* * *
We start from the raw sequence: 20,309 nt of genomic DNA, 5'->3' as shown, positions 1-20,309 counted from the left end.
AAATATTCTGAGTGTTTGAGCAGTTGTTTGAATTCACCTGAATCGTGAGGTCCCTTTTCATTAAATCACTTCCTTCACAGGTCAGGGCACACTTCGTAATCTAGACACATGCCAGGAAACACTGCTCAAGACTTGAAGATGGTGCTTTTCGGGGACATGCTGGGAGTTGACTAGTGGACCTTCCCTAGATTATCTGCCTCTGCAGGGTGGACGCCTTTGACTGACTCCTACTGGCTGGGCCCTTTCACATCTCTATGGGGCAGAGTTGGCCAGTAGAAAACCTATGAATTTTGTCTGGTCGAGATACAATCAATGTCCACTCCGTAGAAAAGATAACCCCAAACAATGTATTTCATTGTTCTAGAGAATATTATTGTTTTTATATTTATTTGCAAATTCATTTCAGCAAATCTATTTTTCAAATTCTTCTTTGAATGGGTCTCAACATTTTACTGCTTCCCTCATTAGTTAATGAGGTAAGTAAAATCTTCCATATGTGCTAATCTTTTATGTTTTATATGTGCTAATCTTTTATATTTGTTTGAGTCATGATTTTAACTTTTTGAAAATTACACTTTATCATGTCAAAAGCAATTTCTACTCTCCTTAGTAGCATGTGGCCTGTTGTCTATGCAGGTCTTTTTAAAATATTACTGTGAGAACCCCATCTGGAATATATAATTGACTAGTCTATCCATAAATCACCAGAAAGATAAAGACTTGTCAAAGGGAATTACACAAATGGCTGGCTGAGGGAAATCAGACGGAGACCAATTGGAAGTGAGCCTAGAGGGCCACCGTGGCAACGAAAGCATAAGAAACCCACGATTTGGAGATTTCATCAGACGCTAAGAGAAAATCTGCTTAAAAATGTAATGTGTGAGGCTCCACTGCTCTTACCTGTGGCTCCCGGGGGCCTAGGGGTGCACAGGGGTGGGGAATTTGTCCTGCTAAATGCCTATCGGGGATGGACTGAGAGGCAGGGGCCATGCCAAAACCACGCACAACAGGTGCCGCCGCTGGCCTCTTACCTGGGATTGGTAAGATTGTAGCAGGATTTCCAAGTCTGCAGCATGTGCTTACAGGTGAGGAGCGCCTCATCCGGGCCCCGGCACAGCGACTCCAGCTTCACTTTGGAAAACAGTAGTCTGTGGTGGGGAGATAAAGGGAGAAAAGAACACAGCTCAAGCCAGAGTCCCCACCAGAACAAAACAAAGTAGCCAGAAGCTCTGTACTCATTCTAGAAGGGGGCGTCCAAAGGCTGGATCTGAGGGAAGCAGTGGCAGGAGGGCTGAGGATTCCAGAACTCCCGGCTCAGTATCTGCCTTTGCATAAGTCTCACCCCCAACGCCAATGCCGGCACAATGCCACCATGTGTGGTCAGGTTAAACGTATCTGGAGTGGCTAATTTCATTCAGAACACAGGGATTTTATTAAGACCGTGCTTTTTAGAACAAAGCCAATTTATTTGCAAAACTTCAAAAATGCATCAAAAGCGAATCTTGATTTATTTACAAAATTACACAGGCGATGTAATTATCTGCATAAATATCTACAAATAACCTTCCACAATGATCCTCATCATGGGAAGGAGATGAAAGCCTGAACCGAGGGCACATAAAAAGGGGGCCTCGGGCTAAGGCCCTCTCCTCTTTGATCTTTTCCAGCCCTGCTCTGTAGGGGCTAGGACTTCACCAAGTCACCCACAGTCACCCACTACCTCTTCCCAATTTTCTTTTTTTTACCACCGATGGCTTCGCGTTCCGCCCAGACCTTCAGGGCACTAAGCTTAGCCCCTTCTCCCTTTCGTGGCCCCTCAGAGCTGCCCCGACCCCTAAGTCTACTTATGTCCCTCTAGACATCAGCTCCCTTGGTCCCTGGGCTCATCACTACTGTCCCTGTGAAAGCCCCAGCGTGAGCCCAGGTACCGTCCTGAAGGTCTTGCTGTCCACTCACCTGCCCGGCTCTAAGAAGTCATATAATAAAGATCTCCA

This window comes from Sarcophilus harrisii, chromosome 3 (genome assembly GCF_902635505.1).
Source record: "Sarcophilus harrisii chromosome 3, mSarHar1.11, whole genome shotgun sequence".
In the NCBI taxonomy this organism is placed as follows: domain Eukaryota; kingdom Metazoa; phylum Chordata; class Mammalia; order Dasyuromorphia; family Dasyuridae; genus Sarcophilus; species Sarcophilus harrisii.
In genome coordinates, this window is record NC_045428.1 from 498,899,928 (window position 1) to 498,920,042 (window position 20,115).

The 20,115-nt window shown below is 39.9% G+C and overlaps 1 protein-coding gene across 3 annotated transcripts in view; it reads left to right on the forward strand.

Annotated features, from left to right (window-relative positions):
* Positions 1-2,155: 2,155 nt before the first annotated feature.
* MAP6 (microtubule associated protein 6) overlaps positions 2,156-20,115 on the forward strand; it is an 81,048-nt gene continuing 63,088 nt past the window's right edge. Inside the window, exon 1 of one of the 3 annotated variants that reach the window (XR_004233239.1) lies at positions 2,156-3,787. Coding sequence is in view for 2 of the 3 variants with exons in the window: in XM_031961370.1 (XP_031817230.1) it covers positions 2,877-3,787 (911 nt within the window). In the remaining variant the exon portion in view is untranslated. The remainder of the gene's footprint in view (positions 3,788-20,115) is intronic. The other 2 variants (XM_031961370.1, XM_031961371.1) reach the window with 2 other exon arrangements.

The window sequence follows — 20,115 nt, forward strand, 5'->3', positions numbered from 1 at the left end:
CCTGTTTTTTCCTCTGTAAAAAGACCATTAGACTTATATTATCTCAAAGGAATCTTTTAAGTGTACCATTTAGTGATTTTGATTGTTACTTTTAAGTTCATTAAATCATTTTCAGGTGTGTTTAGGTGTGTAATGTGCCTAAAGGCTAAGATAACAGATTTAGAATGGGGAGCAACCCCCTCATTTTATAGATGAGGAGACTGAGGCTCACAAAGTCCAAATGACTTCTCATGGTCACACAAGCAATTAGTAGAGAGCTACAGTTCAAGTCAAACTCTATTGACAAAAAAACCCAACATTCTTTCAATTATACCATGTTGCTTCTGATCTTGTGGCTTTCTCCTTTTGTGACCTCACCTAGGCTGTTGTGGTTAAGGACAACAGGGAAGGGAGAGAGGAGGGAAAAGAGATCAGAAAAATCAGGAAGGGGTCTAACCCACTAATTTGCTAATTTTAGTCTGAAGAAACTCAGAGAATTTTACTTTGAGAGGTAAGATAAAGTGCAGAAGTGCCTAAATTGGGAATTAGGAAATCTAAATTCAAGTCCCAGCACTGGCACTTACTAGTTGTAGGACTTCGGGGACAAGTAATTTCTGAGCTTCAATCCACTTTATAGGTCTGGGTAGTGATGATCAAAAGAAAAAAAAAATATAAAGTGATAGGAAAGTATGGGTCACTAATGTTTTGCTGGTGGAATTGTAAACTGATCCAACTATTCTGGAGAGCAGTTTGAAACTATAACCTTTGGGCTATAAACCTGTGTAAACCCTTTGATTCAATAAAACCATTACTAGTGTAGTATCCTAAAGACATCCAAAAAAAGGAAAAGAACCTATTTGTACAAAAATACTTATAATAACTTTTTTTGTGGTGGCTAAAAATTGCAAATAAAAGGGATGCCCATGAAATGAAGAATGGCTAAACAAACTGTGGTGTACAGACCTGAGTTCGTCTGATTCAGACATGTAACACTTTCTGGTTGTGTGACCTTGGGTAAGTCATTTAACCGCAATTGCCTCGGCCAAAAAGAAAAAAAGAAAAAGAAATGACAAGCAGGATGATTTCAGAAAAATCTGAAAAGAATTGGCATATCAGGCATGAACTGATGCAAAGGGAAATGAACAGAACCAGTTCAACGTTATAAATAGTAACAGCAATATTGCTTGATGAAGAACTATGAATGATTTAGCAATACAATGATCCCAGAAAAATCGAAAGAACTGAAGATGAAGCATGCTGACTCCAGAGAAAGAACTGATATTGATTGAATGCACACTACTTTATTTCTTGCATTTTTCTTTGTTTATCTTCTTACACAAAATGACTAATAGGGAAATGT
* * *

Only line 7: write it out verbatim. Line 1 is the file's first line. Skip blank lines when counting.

The 20,115-nt window shown below is 39.9% G+C and overlaps 1 protein-coding gene across 3 annotated transcripts in view; it reads left to right on the forward strand.